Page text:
How Not to Do It
It is odd to say that the book on writing by a famous writer is a curious beast; there are, after all, so many of them, how odd could they be? But they occupy a very strange niche in the literary world. They’re something akin to a Lifetime Achievement Award, a special prize given to someone who has simply managed to stick around long enough and still have attention paid to them; at a certain point, we reckon, they must know what they’re talking about, or they wouldn’t have gotten this far.
Unfortunately, that is rarely if ever the case. The whole question of whether writing can be taught at all, let alone who is qualified to teach it and how it should be taught, is a thorny one. Just being a successful writer no more equips you to produce a useful work on writing than being a great athlete makes you a good coach, or being a successful businessman makes you an expert on handling money. And, of course, some of the best advice on writing can come from people who never had any particular success at it; indeed, failure can be the best teacher. What we often fail to recognize is that teaching is itself an art, distinct from the subject being taught; and while being a bad writer doesn’t make you a good writing teacher, neither does being a good one.
Writing is, after all, an intensely personal sort of work, and one that encompasses a vast range of creative expression. Beyond a basic vocabulary and the ability to teach specific frameworks and structures — none of which should be minimized, as these are the rules that must be not only learned but understood before they can be successfully broken — the teaching of writing is largely a crapshoot. It would be nice to think that one could learn writing the way that one learns mathematics or chemistry or engineering, but those are fields with steadfast and inescapable laws. Writing is a lot of things — a calling, an art, a career, an obsession — but it is certainly not something that is subject to any sort of law. Any attempt to teach it must primarily be understood as not so much the illumination of rules and techniques as it is the dispensing of advice, often bad.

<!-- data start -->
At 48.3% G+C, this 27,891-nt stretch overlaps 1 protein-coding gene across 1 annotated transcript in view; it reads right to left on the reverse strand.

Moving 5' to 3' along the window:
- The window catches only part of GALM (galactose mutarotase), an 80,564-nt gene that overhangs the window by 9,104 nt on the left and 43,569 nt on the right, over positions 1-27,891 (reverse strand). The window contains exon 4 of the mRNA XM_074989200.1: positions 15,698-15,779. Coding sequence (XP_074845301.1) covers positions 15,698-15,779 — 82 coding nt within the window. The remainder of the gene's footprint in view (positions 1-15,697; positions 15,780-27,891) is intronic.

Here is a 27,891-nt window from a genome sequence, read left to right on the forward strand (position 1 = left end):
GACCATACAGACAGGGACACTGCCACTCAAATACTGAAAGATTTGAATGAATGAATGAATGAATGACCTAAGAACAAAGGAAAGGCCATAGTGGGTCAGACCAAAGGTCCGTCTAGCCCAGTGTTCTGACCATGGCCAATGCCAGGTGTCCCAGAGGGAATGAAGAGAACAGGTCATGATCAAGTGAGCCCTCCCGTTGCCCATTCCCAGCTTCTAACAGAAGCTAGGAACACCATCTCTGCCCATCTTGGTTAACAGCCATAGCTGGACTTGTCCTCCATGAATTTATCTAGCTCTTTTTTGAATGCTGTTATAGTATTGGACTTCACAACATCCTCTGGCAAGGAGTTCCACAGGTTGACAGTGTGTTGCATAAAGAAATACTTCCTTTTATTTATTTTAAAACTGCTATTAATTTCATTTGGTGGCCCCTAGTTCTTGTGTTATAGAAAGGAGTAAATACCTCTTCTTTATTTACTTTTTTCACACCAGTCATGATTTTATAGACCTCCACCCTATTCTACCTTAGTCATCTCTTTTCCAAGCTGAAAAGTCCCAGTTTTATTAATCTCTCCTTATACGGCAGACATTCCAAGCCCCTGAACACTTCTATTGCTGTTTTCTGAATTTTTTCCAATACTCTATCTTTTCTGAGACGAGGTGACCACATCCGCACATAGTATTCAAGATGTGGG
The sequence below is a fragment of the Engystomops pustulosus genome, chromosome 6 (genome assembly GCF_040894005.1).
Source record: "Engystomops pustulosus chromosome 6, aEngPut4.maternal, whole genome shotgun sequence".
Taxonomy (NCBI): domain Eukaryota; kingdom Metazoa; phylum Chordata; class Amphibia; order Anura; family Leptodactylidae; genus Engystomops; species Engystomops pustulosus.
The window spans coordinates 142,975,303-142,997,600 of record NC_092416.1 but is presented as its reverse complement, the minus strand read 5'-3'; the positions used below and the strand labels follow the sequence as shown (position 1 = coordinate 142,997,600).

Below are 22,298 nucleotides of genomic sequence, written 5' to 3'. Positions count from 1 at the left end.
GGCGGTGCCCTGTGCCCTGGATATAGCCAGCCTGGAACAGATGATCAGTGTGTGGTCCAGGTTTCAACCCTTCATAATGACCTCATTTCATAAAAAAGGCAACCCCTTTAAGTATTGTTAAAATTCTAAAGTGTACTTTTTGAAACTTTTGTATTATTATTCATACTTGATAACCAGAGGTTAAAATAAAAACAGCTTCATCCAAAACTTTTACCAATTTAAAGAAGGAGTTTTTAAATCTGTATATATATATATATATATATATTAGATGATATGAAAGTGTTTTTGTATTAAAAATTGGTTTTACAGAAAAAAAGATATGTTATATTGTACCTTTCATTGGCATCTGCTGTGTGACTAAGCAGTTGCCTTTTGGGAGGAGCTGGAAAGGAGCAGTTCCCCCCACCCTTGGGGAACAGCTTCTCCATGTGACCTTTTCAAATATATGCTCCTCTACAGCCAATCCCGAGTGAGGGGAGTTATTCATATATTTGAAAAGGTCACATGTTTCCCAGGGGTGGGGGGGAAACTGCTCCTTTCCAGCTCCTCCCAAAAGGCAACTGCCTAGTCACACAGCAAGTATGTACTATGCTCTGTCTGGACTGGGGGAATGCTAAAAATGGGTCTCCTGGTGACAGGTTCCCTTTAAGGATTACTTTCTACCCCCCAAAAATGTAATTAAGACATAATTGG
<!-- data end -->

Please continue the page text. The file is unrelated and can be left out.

Stephen King, as he provides us with so many concrete examples of things, being the best-selling writer since Jesus Handsome Christ, gives a good account of this rule. The fact that he wrote a book on writing (called, with Kingly precision, On Writing) at all is proof that he’s been elevated to that rare level where such things are not just possible but actually expected; it’s a tendency also manifested in the always-to-be-avoided urge to insert yourself, or a fictionalized version of yourself, into your fiction, which King has also done. That King, an author whose flaws are neither few in number nor difficult to discern, would write a book on how to write well, is simultaneously shocking and completely expected, as is the fact that it is full of terrible advice. King praises the value of editing, which he clearly has not done (or had done to him) in the last 20 years; he valorizes story over plot while never making a clear distinction between the two; and he somehow manages to lecture the reader about not lecturing the reader.